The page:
If, like us, you spend your days reading through the FAR, you might suppose that there are opportunities to streamline the regulations. Congress agreed, at least for DOD acquisitions, and as part of the 2016 National Defense Authorization Act, created the Section 809 panel, an independent advisory panel on streamlining acquisition regulations. The panel is working to improve many aspects of acquisitions law, including, as we’ve written about, the definition of subcontract.
A recent, small (but helpful) recommendation was the elimination of a FAR clause involving the $1 coin.
Generally, a size protest must be filed within five business days of when the protester receives notice of the identity of the awardee. But there are some nuances to this rule, such as whether a corrective action will extend the deadline and whether the clock starts running upon notice of the prospective awardee or the actual contract award date (Hint: notice of awardee).
But when does the 5-day protest period start to run in the context of a Blanket Purchase Agreement issued under a GSA Schedule contract? A recent SBA Office of Hearings and Appeals decision is a reminder that the award of a BPA does not trigger a new 5-day period to file a size protest.
In order to protest a procurement at GAO, the protester must be an “interested party.” An interested party is an “actual or prospective bidder or offeror whose direct economic interest would be affected by the award of the contract or by the failure to award the contract.”
But does the identity of the protester have to be the same as the offeror under the procurement? GAO recently offered some guidance on that question.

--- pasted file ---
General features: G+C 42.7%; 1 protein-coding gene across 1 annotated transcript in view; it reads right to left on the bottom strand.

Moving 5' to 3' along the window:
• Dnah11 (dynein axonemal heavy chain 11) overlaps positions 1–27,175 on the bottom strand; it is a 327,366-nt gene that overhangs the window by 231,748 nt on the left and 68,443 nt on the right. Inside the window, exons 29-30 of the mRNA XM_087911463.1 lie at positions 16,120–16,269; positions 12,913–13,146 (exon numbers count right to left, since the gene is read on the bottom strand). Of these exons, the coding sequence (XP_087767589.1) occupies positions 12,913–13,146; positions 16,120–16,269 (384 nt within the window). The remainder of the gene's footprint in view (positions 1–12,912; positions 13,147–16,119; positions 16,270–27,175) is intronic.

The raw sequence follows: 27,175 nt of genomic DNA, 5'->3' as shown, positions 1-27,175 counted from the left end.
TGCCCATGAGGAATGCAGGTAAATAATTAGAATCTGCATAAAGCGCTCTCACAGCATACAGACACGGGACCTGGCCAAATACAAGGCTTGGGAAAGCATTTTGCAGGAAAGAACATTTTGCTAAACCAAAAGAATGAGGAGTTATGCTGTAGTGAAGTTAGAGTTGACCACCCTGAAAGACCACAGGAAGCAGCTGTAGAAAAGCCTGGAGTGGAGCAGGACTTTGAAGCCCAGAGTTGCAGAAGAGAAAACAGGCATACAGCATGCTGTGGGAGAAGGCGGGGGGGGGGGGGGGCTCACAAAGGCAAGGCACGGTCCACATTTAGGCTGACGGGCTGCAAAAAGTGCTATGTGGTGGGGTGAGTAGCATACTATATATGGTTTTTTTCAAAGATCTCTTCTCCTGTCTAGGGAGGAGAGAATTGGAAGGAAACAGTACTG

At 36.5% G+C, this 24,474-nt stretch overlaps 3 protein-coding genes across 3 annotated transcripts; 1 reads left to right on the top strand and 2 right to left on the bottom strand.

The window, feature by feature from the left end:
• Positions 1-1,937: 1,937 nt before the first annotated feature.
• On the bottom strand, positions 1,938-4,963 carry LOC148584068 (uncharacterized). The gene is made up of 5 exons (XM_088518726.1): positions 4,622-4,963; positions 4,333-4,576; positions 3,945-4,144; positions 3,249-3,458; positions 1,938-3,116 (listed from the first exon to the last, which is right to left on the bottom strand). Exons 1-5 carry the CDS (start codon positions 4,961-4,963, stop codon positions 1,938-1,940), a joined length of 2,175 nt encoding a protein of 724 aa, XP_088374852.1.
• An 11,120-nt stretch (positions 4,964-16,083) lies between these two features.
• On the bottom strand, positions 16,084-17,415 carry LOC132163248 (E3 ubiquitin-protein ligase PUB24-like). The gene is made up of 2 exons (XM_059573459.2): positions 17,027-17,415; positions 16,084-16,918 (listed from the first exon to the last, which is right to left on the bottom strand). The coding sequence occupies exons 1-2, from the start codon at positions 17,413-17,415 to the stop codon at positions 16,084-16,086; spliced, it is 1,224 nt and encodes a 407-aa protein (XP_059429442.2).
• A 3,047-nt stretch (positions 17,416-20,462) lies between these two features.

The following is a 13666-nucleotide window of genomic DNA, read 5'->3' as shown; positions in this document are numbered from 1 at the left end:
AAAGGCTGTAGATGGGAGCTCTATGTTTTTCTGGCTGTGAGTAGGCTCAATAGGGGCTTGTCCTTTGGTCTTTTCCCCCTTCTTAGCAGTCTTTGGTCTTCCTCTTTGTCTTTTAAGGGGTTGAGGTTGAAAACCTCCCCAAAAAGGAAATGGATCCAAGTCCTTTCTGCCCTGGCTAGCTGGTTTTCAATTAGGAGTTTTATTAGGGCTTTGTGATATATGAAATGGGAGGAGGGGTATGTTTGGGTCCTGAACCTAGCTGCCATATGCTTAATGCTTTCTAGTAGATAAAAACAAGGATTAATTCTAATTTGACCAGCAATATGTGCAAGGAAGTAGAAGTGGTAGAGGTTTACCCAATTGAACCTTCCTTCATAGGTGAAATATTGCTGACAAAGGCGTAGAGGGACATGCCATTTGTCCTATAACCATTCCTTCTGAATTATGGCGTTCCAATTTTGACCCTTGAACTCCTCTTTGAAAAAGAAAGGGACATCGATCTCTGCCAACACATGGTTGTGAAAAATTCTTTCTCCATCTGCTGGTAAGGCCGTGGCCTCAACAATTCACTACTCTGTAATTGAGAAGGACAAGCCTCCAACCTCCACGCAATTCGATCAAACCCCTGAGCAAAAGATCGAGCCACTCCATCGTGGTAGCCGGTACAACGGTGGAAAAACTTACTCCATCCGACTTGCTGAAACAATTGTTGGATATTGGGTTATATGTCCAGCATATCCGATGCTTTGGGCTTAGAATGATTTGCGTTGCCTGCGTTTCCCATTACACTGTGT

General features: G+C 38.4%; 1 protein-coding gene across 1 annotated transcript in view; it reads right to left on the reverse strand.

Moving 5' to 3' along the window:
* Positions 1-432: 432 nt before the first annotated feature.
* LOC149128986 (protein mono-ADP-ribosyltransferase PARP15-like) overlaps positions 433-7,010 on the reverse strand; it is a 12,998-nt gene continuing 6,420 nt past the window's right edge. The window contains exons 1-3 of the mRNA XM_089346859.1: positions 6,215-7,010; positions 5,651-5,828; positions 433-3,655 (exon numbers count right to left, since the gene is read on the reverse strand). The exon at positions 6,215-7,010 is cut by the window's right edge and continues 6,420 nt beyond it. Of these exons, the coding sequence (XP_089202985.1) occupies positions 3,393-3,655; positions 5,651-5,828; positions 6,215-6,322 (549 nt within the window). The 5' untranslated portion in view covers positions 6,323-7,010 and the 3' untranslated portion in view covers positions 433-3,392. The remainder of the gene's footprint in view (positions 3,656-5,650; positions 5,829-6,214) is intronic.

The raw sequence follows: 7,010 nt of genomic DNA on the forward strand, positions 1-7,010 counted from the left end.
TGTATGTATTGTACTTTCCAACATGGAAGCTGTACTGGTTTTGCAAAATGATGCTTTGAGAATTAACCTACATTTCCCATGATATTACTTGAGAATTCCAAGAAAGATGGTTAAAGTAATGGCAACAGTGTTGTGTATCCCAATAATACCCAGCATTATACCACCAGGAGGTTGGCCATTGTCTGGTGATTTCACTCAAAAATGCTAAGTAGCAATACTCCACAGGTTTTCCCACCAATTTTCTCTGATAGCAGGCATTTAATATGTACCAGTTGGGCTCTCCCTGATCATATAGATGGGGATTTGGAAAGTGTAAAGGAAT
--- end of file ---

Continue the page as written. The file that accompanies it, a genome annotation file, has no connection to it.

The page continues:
As readers of this blog might know, the government contracts claims process is set by statute and includes a number of requirements, such as being certified if the dollar amount is over $100,000.
But a possibly lesser-known requirement is that, in order to be valid, a claim must request that the contracting officer issue a “final decision” on the claim. In a recent decision, the Armed Services Board of Contract Appeals opined on this requirement.
Generally, agencies are required to maximize competition for procurements. But there are exceptions to this rule, such as for simplified acquisitions. Another exception is for sole source bridge contracts awarded between the end of an incumbent contract and the start of a new contract.
A recent GAO case explains the rationale for why a sole-source award is usually acceptable in that situation.
As we’ve noted here on SmallGovCon, appealing the assignment of a NAICS code for a solicitation is often successful. But the time frame for doing so is short, and there are other procedural limitations. Given the short deadlines and procedural hurdles, are there any signals to help identify when a NAICS code appeal might be in order?
Recently, SBA’s Office of Hearings and Appeals provided some guidelines in discussing the assignment of NAICS codes in the Computer Facilities Management Services, Research and Development, and Engineering Services codes.
GAO has the authority to oversee bid protests involving many different government agencies. But its jurisdiction has limits, such as that it won’t consider protests of certain activities at the U.S. Mint.
One other limitation is that, when a federal agency provides funding to a non-federal entity and that non-federal entity procures services through competitive award, GAO will not consider a protest of that award. A recent GAO decision confirmed the lack of jurisdiction in a situation involving a competitive procurement by a federally recognized tribe using FEMA grant money.